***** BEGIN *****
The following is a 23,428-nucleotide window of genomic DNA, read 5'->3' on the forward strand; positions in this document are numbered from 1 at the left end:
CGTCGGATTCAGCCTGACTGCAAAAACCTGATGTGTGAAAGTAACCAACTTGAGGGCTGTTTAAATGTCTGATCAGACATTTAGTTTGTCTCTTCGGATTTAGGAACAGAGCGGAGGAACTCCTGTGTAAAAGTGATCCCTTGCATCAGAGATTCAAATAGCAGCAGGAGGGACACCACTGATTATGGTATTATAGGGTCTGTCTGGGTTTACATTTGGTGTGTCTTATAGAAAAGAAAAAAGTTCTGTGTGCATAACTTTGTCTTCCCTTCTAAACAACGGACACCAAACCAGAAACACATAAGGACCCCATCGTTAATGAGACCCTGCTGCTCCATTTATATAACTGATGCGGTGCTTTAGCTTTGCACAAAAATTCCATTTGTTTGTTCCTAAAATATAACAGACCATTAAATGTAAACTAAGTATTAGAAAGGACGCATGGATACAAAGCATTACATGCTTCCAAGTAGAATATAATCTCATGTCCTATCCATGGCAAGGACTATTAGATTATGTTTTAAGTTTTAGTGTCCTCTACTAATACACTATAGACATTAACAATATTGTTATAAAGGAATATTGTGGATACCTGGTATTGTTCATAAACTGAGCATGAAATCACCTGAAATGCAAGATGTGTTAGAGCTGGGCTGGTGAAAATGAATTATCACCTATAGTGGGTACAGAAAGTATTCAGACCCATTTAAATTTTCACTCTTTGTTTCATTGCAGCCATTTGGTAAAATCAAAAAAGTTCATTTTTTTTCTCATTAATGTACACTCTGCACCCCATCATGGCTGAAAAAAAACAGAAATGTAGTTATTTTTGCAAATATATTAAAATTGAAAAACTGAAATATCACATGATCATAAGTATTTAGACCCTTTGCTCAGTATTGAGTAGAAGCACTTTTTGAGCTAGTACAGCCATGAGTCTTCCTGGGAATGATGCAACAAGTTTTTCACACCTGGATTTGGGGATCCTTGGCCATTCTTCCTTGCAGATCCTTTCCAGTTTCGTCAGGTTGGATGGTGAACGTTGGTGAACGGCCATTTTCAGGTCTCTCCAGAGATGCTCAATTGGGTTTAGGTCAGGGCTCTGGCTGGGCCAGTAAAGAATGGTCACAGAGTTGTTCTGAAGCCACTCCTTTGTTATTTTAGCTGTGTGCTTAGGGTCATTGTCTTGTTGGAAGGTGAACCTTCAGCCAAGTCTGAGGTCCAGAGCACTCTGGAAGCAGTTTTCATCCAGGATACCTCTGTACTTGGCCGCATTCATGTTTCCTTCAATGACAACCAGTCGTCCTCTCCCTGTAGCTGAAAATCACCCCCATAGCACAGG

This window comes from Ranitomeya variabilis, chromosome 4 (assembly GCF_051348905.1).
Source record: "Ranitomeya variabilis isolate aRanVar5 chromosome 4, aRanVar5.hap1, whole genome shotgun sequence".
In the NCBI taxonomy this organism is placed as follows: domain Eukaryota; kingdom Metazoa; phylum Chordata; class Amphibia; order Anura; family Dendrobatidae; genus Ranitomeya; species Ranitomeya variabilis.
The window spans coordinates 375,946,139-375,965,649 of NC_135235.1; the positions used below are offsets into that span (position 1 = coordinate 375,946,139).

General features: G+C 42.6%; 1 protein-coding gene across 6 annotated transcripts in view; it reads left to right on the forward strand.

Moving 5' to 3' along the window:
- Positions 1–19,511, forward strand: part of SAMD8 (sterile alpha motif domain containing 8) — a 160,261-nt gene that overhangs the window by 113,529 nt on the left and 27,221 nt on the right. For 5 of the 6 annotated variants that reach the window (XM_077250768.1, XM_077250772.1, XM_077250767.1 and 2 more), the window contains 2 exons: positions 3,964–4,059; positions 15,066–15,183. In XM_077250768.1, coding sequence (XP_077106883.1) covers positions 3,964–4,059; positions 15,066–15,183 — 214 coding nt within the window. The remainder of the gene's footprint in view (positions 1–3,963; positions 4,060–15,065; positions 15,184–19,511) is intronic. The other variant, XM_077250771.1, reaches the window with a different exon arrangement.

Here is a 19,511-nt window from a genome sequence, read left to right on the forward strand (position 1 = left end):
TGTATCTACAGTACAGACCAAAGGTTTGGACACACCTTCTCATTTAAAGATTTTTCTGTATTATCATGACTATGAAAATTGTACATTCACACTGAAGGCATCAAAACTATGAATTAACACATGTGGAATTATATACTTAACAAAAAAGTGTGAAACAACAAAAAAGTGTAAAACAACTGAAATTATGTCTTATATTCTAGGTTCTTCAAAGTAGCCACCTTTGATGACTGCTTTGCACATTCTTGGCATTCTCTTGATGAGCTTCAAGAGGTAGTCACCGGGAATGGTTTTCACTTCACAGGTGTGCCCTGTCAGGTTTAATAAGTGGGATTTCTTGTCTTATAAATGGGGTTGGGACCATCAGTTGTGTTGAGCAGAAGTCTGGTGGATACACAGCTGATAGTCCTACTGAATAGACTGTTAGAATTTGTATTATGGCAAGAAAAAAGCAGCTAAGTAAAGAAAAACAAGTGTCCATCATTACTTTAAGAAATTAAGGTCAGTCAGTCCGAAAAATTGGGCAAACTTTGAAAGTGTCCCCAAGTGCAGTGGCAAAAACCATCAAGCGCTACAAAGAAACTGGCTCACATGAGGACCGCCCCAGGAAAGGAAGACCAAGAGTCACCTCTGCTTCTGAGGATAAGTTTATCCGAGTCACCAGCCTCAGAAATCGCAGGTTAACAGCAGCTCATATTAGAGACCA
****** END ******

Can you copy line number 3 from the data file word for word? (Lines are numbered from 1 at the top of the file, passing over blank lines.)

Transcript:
This window comes from Ranitomeya variabilis, chromosome 4 (assembly GCF_051348905.1).